Captains, and how they behave in a disaster

I’d venture to guess that Capt. Francesco Schettino — master of the sunken cruise ship Costa Concordia — missed the lecture that covered “The Birkenhead Drill.”

After hearing the tape of the commander of the Livorno, Italy, port authority repeatedly ordering Capt. Schettino (who’d “tripped and fallen into a lifeboat”) to return to his vessel, one wonders if even knowing about “The Birkenhead Drill” would’ve mattered to this individual.

For reference, in July of 1852, HMS Birkenhead sank off the coast of South Africa after striking an underwater obstruction. On board were hundreds of British soldiers from the 78th Highlanders regiment, along with their wives and children. Within minutes, it was obvious that the ship would sink and, so, the men aboard had all of the women and children placed in the three lifeboats.

With that done, the soldiers formed ranks on deck and remained in formation with their band playing until the ship sank. All of the women and children survived. The men perished, and from this incident came the seafaring ethos of “women and children first.”

Now, because of his behavior, Capt. Schettino will likely join the list of individuals whose actions stand out as examples of precisely how not to behave when things go badly at sea.

This list includes Capt. Hugues de Chaumareys of the French frigate Medusa. After the Medusa struck a reef in July of 1816, Capt. De Chaumareys jumped into a lifeboat while 147 others were left to board a cobbled-together raft. De Chaumareys initially towed the raft, but later cut it free, leaving those aboard to their fate. When the raft finally made landfall only 15 people were still alive. The painting “The Raft of the Medusa,” on display in the Louvre, depicts this incident.

In 1880, the S.S. Jeddah began taking on seawater and was abandoned by Capt. Joseph Clark and his crew. They left nearly 1,000 passengers on board, but the ship remained afloat and was towed to port by another vessel. This, after Capt. Clark had told authorities that the Jeddah had sunk.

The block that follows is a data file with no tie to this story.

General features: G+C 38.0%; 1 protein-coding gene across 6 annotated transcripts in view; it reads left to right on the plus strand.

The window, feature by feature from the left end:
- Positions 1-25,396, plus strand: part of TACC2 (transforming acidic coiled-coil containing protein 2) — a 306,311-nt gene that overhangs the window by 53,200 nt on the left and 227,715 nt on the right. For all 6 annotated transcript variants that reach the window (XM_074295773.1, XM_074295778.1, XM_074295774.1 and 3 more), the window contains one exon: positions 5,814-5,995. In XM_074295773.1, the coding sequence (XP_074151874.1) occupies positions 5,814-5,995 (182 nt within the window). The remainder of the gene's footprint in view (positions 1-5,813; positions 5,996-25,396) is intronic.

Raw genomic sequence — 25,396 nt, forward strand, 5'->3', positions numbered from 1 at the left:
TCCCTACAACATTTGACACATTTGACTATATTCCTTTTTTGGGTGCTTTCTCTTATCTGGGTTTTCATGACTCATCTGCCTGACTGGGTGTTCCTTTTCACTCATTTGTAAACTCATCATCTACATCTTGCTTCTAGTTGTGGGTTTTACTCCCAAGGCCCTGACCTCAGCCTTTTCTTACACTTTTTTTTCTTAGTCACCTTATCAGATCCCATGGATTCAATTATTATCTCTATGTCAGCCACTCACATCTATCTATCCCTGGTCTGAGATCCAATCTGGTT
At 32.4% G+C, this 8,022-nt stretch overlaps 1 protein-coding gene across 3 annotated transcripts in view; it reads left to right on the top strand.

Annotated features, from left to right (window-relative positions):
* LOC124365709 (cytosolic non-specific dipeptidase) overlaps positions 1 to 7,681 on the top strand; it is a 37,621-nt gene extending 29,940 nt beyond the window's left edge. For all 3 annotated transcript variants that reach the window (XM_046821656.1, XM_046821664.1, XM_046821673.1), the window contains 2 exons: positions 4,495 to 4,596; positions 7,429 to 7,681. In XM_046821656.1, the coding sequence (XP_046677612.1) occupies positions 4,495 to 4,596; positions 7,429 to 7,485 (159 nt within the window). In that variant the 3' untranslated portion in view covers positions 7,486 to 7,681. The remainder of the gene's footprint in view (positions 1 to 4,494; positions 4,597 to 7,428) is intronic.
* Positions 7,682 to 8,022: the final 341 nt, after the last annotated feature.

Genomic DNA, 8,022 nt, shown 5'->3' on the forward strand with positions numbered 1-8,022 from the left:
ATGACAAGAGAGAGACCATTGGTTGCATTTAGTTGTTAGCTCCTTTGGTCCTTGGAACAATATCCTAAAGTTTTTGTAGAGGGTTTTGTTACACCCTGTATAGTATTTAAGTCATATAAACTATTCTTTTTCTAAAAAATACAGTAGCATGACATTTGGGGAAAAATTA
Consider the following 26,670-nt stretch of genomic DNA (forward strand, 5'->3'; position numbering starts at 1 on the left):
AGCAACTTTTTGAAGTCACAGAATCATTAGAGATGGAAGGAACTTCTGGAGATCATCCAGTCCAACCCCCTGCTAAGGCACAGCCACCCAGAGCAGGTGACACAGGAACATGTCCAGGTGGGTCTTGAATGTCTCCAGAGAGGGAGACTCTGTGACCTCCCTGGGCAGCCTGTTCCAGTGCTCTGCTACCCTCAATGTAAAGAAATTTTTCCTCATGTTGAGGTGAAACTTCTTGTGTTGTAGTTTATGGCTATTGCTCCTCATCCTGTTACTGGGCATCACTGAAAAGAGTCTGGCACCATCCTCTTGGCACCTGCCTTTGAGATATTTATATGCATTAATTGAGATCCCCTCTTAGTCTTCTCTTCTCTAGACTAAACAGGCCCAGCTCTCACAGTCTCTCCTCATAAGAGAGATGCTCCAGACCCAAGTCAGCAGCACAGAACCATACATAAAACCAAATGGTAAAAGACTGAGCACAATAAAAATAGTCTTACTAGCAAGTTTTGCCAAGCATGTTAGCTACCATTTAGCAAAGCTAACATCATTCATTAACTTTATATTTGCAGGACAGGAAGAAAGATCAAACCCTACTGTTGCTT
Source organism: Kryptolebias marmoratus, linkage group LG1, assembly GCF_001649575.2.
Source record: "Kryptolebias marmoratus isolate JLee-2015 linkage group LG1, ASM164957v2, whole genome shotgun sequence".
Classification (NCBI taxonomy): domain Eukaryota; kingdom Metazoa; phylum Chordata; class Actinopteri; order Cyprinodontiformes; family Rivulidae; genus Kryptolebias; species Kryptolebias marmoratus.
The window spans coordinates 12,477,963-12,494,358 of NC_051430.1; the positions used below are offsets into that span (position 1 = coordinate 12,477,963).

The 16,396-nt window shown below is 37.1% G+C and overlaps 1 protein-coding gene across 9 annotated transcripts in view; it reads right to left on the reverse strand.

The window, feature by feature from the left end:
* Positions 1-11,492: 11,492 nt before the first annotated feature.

More recently, on Aug. 4, 1991, the cruise ship Oceanos sank off of the coast of South Africa. In this incident, the captain left the ship “to better coordinate the rescue efforts from shore” while hundreds of passengers and crew members were still aboard.

Incidents like these should be part of every maritime leadership course taught. Such incidents would remind officers of the fact that, if they ever did something remarkably stupid, senseless, or cowardly, they would likely be remembered forever for their behavior — and none too fondly to boot.

The good thing about having such courses is that they could also mention that there are (far and away) many more examples of how to react properly when presented with extreme situations.

One of the most famous examples of such was Capt. E.J. Smith of the R.M.S. Titanic. Capt. Smith, at the time, was the senior captain of the White Star Line and was due to retire upon completion of the Titanic’s maiden voyage.

After striking the iceberg and realizing that the ship was sinking, he ordered that “women and children” be the first allowed into the lifeboats. He also told his officers to “Be British” — in other words, to remain calm, decisive and brave.

Although he was not strictly a mariner, there’s also the more recent event wherein a pilot landed an airliner on the Hudson river. There, Capt. Chesley Sullenberger executed a no-power, emergency landing in the only area available to him. That area just happened to be a river.

Upon landing in the river, he basically became a maritime captain and behaved in the tradition of the captain and soldiers on the H.M.S. Birkenhead. Fully aware of the fact that his “vessel” was taking on water and could sink at any minute, he still searched the entire length of the flooded cabin to make sure that no one had been left behind.

Ultimately, when facing a disaster, it’s better to be remembered for swallowing the bladder and bowel-loosening fear always present at such times and behaving like Captains Smith and Sullenberger.

At least then, you’re able to face your peers and society at large with your dignity intact and, far more importantly, tell the person you see in the mirror every morning that, in a tough situation, you did the right thing.

Larry Simoneaux lives in Edmonds. Send comments to larrysim@comcast.net.

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